NINCDS-ADRDA Criteria for the Diagnosis of Alzheimer’s Disease

 NINCDS-ADRDA Criteria for the Diagnosis of Alzheimer’s Disease

NINCDS-ADRDA Criteria for the Diagnosis of Alzheimer’s Disease


Criteria for the clinical diagnosis of Probable AD

Dementia established by

        Clinical examination,  and

        Documented by the MMSE, BDS, or other similar examination,  and

        Confirmed by neuropsychological test


  Deficits in two or more areas of cognition

  Progressive worsening of memory and other cognitive functions

  No disturbance of consciousness

  Onset between ages 40 and 90, most often after age 65

  Absence of systemic disorders or other brain diseases that could account for the

     progressive deficits in memory and cognition


The diagnosis of probable AD is supported by

  Progressive deterioration of specific cognitive functions such as language   (aphasia), motor skills (apraxia), and perception (agnosia);

  Impaired activities of daily living and altered patterns of behavior

  Family history of similar disorders, particularly if neuropathologically confirmed

 Laboratory results of

        Normal lumbar puncture as evaluated by standard techniques;

      Normal pattern or nonspecific EEG changes, such as increased slowwave


    Evidence of cerebral atrophy on CT with progression documented by serial



Other clinical features consistent with probable ADafter exclusion of other causes of dementia

  Plateaus in the course of progression of the illness

  Associated symptoms of depression, insomnia, incontinence, delusions, illusions,          hallucinations, catastrophic verbal, emotional, or physical outburst, sexual disorders, and weights loss

    Other neurological abnormalities in some patients, especially those with more

      advanced disease, including motor signs such as increased muscle tone,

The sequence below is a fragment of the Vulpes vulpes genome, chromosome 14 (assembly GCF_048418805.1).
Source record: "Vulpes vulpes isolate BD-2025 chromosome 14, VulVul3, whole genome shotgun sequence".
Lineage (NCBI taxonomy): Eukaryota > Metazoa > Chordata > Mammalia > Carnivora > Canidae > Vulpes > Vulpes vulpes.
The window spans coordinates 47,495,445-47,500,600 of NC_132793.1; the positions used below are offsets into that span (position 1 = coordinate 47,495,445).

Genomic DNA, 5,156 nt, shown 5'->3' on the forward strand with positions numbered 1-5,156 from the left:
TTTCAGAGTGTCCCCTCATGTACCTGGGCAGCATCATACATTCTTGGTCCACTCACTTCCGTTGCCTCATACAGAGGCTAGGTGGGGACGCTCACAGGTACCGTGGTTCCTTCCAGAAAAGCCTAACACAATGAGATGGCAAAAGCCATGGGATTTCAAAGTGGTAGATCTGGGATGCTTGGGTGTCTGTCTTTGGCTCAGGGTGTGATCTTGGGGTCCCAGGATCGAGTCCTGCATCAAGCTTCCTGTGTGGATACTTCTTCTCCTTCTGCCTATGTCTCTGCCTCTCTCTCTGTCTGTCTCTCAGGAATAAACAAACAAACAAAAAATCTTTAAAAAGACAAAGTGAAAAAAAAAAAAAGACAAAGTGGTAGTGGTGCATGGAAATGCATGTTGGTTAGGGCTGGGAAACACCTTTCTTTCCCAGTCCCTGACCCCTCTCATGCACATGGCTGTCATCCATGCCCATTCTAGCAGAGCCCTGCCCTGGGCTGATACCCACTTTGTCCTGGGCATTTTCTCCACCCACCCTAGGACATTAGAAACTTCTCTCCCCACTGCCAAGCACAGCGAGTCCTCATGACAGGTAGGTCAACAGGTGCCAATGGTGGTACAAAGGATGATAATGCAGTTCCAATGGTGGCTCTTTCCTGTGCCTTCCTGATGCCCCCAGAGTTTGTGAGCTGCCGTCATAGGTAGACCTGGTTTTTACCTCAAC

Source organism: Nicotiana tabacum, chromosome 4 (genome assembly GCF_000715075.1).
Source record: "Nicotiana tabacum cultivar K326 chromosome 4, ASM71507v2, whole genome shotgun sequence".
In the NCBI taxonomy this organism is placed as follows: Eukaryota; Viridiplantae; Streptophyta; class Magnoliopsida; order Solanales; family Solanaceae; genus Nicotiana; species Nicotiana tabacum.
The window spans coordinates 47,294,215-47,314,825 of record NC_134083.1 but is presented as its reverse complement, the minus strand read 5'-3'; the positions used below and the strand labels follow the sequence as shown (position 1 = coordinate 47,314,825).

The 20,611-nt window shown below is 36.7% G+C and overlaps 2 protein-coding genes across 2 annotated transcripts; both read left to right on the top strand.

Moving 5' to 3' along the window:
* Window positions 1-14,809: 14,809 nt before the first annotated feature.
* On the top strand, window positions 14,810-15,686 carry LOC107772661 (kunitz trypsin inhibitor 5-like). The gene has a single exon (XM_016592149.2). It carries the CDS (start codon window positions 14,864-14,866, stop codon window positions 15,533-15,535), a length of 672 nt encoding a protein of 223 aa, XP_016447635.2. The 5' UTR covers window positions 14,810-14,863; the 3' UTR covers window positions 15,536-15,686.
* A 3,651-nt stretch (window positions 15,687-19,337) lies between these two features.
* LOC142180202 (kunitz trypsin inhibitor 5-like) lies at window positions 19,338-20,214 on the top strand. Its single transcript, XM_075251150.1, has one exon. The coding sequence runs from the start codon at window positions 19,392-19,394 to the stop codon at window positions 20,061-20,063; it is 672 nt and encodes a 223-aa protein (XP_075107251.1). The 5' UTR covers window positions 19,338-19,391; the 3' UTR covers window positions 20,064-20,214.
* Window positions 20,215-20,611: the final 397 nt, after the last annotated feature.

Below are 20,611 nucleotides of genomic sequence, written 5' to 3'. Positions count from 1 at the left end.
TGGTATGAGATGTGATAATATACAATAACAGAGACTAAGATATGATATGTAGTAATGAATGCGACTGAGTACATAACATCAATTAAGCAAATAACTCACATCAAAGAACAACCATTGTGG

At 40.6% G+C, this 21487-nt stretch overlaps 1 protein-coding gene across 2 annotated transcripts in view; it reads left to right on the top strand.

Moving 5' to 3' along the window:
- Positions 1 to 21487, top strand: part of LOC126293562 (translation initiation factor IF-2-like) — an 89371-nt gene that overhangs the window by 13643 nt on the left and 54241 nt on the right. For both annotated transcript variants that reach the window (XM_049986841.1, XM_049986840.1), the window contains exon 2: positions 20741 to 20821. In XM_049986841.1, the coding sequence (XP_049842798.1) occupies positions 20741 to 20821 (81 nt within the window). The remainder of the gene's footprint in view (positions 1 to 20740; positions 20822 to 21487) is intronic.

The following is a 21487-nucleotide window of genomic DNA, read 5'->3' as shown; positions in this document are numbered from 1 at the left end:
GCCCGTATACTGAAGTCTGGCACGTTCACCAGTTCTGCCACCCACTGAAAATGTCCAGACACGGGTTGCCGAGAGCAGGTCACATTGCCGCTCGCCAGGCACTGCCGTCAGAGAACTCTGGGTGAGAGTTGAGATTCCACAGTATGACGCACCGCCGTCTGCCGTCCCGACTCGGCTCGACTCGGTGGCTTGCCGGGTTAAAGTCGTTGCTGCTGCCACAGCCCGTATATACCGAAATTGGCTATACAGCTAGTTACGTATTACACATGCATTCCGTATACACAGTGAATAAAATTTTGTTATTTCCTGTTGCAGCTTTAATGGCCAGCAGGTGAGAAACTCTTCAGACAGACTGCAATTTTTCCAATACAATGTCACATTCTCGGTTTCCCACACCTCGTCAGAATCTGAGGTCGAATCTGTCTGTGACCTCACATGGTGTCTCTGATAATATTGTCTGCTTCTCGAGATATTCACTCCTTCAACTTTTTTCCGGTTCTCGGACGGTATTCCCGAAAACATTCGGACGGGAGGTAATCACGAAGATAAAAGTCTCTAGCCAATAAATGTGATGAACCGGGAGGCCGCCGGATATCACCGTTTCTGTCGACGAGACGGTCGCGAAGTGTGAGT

myoclonus, or gait disorder

  Seizures in advanced disease

  CT normal for age


Features that make the diagnosis of probable AD uncertain or unlikely

  Sudden, apoplectic onset

  Focal neurologic findings such as hemiparesis, sensory loss, visual field deficits,

        and incoordination early in the course of the illness

  Seizures or gait disturbances at the onset of symptoms or very early in the course

     of the illness




Diagnosis of Possible AD


May be made on the basis of the dementia syndrome;

      In the absence of other neurologic, psychiatric, or systemic disorders

         sufficient to cause dementia; and

      in the presence of variations in the onset, presentation, or clinical course

    May be made in the presence of a second systemic or brain disorder sufficient to

      produce dementia but considered to be the cause of the dementia

    Should be used in research studies when a singlegradually progressivesevere

   cognitive deficit is identified in the absence of another identifiable cause




Criteria for diagnosis of Definite AD


Clinical criteria for probable AD

Histopathologic evidence obtained from biopsy or autopsy

Subtype classification for research purposes

Familial occurrence

Onset before age 65

Presence of trisomy-21

Coexistence of other relevant conditionssuch as PD


                                                  Adapted from NINCDS-ADRDA work group, McKhann et al.; 1984

                                                  AD=Alzheimer’s disease, MMSE=Mini-Mental State Examination

                                                  BDS=Blessed Dementia Scale, PD=Parkinson’s disease.